The Way We Tip

Here’s how I tip: I look at the bill’s total, including tax, and then I take whatever’s in front of the decimal point and double it. So a $15.25 meal will get a $3 tip. A $40 taxi ride will get an $8 tip. Everyone gets a roughly estimated 20 percent, except for the guy who cuts my hair, who gets a 100 percent tip because Great Clips only charges $15 for a haircut and I really like this stylist.

The Atlantic has new data out about how the rest of us tip, focusing on the way we tip restaurant servers. The data includes:

— Illinois has the highest percentage of people who tip; Delaware has the least.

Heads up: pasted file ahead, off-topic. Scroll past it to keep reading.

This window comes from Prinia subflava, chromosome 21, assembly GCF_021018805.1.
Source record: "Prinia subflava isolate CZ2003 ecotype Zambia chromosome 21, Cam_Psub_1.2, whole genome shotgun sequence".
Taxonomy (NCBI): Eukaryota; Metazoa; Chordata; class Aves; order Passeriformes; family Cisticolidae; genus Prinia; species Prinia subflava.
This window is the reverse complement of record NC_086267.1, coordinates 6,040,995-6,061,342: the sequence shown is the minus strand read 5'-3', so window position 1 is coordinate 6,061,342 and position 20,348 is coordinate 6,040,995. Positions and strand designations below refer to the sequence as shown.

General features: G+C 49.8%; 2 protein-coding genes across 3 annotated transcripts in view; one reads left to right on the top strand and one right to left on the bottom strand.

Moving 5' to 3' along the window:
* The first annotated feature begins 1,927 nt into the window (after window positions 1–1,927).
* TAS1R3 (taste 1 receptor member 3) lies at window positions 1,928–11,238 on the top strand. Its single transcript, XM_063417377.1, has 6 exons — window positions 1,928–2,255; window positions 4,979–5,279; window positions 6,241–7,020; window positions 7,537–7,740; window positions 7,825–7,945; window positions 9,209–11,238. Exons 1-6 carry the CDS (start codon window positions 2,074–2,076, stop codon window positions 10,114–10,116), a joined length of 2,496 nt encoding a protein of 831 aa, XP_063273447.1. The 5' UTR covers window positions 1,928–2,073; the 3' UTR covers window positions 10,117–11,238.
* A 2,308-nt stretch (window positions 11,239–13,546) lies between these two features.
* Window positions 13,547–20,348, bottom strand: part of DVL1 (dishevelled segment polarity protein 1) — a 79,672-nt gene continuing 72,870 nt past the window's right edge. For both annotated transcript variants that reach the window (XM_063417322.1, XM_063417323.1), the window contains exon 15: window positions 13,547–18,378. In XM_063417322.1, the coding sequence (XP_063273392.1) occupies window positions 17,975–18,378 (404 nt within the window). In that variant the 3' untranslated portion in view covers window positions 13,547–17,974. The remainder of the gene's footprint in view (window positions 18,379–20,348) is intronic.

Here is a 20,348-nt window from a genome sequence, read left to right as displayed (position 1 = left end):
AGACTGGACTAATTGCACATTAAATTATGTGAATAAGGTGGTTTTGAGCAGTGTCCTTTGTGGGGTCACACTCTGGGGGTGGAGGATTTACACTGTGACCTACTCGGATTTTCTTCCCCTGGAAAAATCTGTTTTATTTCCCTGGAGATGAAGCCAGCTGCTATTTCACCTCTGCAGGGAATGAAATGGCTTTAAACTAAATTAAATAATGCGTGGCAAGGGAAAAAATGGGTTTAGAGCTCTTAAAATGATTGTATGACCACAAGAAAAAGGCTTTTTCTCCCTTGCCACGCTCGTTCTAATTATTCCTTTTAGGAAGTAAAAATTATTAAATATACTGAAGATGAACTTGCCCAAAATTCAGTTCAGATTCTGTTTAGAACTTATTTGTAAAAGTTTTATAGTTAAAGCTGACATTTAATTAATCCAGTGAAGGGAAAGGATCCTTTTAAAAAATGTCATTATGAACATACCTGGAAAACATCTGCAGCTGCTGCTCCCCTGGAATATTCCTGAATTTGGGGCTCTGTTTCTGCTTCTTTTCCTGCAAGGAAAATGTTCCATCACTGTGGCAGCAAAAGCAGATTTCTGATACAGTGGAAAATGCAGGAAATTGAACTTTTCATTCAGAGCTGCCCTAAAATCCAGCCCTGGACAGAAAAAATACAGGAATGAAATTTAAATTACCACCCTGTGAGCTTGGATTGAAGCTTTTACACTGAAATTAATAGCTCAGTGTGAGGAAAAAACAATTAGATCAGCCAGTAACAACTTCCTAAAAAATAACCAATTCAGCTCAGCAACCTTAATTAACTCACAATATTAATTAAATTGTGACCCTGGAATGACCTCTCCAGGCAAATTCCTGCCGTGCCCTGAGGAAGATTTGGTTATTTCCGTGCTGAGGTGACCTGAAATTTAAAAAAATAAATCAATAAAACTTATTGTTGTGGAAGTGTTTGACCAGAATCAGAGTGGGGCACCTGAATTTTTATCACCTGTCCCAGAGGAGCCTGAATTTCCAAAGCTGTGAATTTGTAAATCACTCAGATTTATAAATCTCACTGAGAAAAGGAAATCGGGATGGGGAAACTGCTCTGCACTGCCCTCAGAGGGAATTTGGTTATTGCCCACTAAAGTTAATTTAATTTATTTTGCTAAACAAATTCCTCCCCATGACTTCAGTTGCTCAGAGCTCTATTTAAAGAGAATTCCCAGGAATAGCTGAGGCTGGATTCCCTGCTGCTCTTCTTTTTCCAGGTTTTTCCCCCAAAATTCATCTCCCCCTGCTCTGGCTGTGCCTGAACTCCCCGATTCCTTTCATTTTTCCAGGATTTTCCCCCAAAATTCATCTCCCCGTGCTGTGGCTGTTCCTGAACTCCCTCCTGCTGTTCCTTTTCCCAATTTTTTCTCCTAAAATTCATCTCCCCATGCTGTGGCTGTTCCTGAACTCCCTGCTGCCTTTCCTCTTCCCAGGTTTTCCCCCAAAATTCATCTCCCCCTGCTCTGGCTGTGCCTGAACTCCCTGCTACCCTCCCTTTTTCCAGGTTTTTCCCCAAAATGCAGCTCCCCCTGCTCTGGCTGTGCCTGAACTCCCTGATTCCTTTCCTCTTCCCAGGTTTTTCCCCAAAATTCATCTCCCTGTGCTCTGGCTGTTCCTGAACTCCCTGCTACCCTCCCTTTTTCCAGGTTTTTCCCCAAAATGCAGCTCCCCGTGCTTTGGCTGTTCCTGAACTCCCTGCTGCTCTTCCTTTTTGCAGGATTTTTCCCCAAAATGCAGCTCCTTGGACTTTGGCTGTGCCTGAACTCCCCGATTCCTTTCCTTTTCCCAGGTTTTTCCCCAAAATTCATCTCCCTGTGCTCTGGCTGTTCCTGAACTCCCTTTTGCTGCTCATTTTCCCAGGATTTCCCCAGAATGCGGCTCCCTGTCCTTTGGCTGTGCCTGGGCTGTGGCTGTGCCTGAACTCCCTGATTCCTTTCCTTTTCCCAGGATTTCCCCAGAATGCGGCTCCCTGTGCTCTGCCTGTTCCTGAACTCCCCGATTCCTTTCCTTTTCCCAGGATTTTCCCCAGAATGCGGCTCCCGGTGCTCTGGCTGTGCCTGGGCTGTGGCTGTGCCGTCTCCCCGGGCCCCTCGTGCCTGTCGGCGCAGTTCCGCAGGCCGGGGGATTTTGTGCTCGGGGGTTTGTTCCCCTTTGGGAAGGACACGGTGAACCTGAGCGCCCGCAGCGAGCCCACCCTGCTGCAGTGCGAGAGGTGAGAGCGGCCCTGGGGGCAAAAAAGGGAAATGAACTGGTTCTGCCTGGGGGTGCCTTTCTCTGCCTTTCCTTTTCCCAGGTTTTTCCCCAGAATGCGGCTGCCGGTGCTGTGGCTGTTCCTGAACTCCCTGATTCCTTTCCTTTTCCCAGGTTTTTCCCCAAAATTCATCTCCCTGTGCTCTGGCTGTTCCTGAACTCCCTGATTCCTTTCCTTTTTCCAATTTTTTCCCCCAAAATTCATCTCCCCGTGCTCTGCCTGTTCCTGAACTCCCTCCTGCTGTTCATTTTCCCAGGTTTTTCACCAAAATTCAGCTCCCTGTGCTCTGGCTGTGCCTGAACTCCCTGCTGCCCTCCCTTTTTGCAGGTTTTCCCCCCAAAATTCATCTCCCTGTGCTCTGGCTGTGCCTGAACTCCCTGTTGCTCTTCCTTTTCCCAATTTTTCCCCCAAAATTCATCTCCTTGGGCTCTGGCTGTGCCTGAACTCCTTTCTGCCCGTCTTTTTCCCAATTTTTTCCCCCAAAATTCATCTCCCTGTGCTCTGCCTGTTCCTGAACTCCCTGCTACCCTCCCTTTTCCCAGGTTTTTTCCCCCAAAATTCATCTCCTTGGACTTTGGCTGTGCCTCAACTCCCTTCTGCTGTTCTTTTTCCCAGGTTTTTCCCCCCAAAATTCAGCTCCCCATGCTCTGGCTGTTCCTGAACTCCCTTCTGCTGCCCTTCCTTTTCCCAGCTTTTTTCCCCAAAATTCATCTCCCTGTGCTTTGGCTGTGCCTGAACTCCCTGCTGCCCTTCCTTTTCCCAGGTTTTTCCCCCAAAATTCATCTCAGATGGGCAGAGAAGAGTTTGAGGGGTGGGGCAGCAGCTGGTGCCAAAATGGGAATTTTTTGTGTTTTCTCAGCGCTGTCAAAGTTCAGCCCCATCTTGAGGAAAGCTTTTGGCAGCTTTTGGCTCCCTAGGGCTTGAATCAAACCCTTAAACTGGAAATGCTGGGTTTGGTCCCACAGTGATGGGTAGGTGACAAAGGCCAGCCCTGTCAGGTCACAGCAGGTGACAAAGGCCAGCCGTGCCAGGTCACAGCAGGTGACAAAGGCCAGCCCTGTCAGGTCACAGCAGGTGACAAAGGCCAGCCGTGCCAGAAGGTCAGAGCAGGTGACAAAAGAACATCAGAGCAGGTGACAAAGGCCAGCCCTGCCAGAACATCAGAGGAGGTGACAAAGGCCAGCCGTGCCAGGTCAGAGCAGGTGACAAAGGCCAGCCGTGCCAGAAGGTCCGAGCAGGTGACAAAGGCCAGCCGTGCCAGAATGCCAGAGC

— Tips represent up to 70 percent of servers’ incomes.

— “For bartenders, the worst place to be is New York, where the median amount earned from tips per hour is $7.10.”

— It’s estimated that there are around $11 million in unreported tips every year.

— Men receive fewer tips than women, but men also receive higher base pay than women. Both male and female servers still earn “below the national median for hourly wage for all occupations, which is $16.87.”

Take a look at The Atlantic’s data, and then let us know: How do you tip? Do you give a flat 20 percent, or do you give taxi drivers different tips than bartenders, who get different tips than servers? Do you tip based on service, or do you tip everybody the same? How much do you tip the person who cuts your hair?